Do you agree with Matthew?
This week I am looking at the role that business can play in protecting the planet.
But for a business to remain in business, they do need consumers to buy their products or services. And that means we all have a role to play.
Even at breakfast.
Because if you start your day with Jordan's cereal and a couple of slices of toast made from Allinson Bread, you'll be helping wildlife from the comfort of your kitchen.
These are just two brands that support Conservation Grade - a scheme encouraging nature friendly farming. Farmers that supply conservation grade products are obliged to allocate 10% of their land to create wildlife habitats. This is on a par with what we do at our Hope Farm. And, as at Hope Farm, Conservation Grade farms have more wildlife. It is estimated that they are home to five times more wildlife than conventional farms.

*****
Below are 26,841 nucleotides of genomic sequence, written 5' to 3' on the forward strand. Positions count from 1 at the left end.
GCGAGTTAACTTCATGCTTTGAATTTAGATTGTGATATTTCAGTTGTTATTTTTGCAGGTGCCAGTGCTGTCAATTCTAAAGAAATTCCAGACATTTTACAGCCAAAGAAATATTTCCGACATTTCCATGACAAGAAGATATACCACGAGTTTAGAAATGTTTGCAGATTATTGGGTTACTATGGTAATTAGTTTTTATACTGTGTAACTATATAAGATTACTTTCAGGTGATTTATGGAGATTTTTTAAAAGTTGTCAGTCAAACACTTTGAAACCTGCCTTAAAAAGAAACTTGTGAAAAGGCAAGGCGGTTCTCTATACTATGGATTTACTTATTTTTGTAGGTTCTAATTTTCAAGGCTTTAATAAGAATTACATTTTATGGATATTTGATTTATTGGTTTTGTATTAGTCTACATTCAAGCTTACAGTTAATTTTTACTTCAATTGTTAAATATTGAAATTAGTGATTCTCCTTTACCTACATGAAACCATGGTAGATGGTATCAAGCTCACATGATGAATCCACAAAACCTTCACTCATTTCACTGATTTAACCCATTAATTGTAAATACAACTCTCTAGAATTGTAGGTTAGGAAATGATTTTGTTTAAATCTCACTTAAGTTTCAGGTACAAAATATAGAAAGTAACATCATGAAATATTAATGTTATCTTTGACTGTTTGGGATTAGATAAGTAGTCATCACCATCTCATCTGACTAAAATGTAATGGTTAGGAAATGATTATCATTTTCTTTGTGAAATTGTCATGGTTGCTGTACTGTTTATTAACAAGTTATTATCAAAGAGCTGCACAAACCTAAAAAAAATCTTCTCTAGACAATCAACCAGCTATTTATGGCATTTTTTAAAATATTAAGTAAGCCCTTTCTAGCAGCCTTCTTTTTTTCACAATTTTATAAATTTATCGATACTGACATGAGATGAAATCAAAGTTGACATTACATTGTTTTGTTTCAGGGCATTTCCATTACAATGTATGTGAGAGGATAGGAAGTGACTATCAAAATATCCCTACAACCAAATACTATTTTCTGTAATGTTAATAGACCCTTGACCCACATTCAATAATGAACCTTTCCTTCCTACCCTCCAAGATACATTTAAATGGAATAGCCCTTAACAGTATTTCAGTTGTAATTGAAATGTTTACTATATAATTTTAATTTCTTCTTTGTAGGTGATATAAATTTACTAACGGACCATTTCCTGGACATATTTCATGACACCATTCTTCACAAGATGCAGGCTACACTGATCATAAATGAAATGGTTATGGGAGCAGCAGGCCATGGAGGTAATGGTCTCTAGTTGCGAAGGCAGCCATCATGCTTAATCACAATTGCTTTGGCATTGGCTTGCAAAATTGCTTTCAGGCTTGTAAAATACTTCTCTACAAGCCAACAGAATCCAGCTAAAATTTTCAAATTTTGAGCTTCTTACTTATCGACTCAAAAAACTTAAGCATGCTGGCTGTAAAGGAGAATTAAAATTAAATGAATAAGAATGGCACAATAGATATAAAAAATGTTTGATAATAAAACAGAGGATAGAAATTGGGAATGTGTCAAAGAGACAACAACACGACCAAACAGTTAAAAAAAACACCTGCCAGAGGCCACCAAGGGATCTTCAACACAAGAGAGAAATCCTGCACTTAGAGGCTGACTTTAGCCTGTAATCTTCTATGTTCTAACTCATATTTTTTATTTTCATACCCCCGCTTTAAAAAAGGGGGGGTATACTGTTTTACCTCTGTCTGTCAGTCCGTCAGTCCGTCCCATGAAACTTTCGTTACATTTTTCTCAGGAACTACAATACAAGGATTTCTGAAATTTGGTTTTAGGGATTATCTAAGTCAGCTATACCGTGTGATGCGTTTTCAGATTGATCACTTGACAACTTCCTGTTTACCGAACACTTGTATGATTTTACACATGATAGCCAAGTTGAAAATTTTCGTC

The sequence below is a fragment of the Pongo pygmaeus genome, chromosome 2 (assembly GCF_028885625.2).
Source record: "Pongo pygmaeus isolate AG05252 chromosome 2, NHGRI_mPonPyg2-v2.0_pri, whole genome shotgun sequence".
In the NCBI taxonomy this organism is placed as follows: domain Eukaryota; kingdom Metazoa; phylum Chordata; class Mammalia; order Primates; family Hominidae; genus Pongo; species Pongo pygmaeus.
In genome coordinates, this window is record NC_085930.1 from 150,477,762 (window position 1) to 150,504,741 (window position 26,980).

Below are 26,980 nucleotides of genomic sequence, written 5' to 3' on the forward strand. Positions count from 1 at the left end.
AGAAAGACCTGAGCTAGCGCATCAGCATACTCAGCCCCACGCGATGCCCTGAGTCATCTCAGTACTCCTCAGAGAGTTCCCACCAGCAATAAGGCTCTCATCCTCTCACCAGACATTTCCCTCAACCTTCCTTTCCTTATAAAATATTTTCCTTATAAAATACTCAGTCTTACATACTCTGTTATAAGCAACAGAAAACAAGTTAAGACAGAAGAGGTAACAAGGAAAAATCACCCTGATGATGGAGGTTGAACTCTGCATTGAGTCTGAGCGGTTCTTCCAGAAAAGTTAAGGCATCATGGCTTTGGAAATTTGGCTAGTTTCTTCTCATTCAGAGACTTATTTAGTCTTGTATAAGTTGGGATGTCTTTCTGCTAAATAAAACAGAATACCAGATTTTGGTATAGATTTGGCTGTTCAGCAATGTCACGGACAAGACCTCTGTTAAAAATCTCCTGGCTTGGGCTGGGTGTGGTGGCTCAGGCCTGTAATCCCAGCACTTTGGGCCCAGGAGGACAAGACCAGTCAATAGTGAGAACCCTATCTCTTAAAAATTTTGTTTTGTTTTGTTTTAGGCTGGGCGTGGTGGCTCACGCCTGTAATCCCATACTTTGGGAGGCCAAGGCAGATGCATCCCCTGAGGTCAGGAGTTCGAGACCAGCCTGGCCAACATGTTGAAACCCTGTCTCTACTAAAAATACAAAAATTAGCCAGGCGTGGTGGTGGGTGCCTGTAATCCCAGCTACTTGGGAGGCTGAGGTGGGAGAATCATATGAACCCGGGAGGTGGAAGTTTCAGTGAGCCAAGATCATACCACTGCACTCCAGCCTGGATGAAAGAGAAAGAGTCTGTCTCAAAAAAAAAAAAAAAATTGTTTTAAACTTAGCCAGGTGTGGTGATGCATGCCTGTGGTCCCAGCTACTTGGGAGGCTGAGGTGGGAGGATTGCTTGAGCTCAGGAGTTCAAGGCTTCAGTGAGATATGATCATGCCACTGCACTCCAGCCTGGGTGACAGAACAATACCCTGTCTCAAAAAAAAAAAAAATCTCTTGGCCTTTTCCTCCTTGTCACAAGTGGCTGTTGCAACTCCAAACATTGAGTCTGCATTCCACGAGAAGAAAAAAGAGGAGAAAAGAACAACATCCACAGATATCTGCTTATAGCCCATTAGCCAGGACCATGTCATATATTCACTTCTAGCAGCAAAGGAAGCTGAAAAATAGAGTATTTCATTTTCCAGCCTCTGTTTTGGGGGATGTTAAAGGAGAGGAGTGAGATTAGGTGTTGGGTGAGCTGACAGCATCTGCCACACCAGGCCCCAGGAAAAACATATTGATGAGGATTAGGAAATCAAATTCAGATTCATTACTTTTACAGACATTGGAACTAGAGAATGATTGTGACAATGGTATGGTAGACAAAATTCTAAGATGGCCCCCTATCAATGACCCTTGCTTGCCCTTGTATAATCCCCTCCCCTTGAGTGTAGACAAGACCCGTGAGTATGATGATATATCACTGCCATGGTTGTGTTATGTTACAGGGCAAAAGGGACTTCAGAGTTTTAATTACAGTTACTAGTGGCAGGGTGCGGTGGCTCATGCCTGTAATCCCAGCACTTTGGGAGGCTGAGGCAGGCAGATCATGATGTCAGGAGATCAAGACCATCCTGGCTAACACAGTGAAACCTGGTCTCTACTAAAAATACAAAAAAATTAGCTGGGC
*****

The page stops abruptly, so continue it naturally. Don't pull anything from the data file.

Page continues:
They achieve this by being pretty prescriptive about which habitats farmers need to manage to get the most wildlife on their land. Nearly all Conservation Grade farmers will be rewarded through agri-environment schemes and then receive a premium payment on top.
And, in farmers like Robert Law (former Farmer of the Year and Nature of Farmng Award regional winner), they have fabulous advocates. Sometimes it takes a farmer to convince a farmer"
I am a fan of Conservation Grade and any other schemes that drive up standards. I hope that their market share grows. And let's remember that we, as nature-loving consumers, can help make that happen by choosing the right products when we shop.
Do you buy Conservation Grade products? If not, why not?
This week I am encouraging commentators from outside the RSPB to offer their views on the paper that I presented to the Oxford Farming Conference this week. You can read a copy of my paper here. After Matthew Naylor's comments yesterday, my second guest post comes from Allan Buckwell. Allan has remained a highly respected commentator of CAP issues over a number of years and has always looked to push the debate to find solutions to meet the need of everyone with an interest in what happens in our countryside. He pulls no punches in his comments below.